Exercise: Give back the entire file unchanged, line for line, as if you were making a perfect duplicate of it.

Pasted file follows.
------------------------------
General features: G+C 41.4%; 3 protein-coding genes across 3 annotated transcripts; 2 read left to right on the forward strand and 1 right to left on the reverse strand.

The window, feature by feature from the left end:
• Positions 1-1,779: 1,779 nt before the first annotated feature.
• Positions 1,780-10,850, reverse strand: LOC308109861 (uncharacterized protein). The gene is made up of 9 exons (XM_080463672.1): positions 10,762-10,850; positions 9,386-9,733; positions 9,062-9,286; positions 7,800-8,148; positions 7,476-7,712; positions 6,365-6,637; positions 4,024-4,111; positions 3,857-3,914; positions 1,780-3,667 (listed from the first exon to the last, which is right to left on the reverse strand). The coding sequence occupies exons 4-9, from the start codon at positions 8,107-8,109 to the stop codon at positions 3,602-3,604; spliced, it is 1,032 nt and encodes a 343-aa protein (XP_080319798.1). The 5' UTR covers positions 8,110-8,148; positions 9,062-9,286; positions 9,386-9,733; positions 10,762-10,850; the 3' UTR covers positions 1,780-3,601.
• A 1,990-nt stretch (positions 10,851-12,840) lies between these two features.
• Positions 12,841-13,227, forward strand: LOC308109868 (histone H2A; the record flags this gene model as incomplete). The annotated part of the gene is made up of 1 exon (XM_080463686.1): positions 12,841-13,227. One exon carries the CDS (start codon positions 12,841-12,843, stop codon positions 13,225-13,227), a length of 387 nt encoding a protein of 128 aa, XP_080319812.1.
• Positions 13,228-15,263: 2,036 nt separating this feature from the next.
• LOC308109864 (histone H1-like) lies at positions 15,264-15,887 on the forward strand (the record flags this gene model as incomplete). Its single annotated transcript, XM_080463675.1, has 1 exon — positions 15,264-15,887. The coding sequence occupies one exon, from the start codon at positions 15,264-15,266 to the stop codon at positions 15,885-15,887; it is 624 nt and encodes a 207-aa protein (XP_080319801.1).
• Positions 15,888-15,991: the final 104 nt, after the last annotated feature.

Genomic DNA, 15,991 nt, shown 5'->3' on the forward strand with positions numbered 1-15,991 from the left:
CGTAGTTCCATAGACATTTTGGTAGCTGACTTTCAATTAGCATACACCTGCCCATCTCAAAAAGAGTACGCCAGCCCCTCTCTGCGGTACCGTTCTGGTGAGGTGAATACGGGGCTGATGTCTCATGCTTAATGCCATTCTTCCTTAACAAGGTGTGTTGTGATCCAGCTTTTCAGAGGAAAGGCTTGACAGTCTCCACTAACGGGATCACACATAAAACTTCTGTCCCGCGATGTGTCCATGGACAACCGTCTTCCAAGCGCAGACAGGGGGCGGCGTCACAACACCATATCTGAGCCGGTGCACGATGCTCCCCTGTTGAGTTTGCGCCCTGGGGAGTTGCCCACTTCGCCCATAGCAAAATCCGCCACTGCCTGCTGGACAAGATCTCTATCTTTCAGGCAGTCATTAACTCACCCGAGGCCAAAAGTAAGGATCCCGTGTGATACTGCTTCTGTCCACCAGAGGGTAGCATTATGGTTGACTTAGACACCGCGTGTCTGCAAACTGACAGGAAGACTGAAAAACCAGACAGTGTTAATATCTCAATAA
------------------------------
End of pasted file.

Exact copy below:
General features: G+C 41.4%; 3 protein-coding genes across 3 annotated transcripts; 2 read left to right on the forward strand and 1 right to left on the reverse strand.

The window, feature by feature from the left end:
• Positions 1-1,779: 1,779 nt before the first annotated feature.
• Positions 1,780-10,850, reverse strand: LOC308109861 (uncharacterized protein). The gene is made up of 9 exons (XM_080463672.1): positions 10,762-10,850; positions 9,386-9,733; positions 9,062-9,286; positions 7,800-8,148; positions 7,476-7,712; positions 6,365-6,637; positions 4,024-4,111; positions 3,857-3,914; positions 1,780-3,667 (listed from the first exon to the last, which is right to left on the reverse strand). The coding sequence occupies exons 4-9, from the start codon at positions 8,107-8,109 to the stop codon at positions 3,602-3,604; spliced, it is 1,032 nt and encodes a 343-aa protein (XP_080319798.1). The 5' UTR covers positions 8,110-8,148; positions 9,062-9,286; positions 9,386-9,733; positions 10,762-10,850; the 3' UTR covers positions 1,780-3,601.
• A 1,990-nt stretch (positions 10,851-12,840) lies between these two features.
• Positions 12,841-13,227, forward strand: LOC308109868 (histone H2A; the record flags this gene model as incomplete). The annotated part of the gene is made up of 1 exon (XM_080463686.1): positions 12,841-13,227. One exon carries the CDS (start codon positions 12,841-12,843, stop codon positions 13,225-13,227), a length of 387 nt encoding a protein of 128 aa, XP_080319812.1.
• Positions 13,228-15,263: 2,036 nt separating this feature from the next.
• LOC308109864 (histone H1-like) lies at positions 15,264-15,887 on the forward strand (the record flags this gene model as incomplete). Its single annotated transcript, XM_080463675.1, has 1 exon — positions 15,264-15,887. The coding sequence occupies one exon, from the start codon at positions 15,264-15,266 to the stop codon at positions 15,885-15,887; it is 624 nt and encodes a 207-aa protein (XP_080319801.1).
• Positions 15,888-15,991: the final 104 nt, after the last annotated feature.

Genomic DNA, 15,991 nt, shown 5'->3' on the forward strand with positions numbered 1-15,991 from the left:
CGTAGTTCCATAGACATTTTGGTAGCTGACTTTCAATTAGCATACACCTGCCCATCTCAAAAAGAGTACGCCAGCCCCTCTCTGCGGTACCGTTCTGGTGAGGTGAATACGGGGCTGATGTCTCATGCTTAATGCCATTCTTCCTTAACAAGGTGTGTTGTGATCCAGCTTTTCAGAGGAAAGGCTTGACAGTCTCCACTAACGGGATCACACATAAAACTTCTGTCCCGCGATGTGTCCATGGACAACCGTCTTCCAAGCGCAGACAGGGGGCGGCGTCACAACACCATATCTGAGCCGGTGCACGATGCTCCCCTGTTGAGTTTGCGCCCTGGGGAGTTGCCCACTTCGCCCATAGCAAAATCCGCCACTGCCTGCTGGACAAGATCTCTATCTTTCAGGCAGTCATTAACTCACCCGAGGCCAAAAGTAAGGATCCCGTGTGATACTGCTTCTGTCCACCAGAGGGTAGCATTATGGTTGACTTAGACACCGCGTGTCTGCAAACTGACAGGAAGACTGAAAAACCAGACAGTGTTAATATCTCAATAA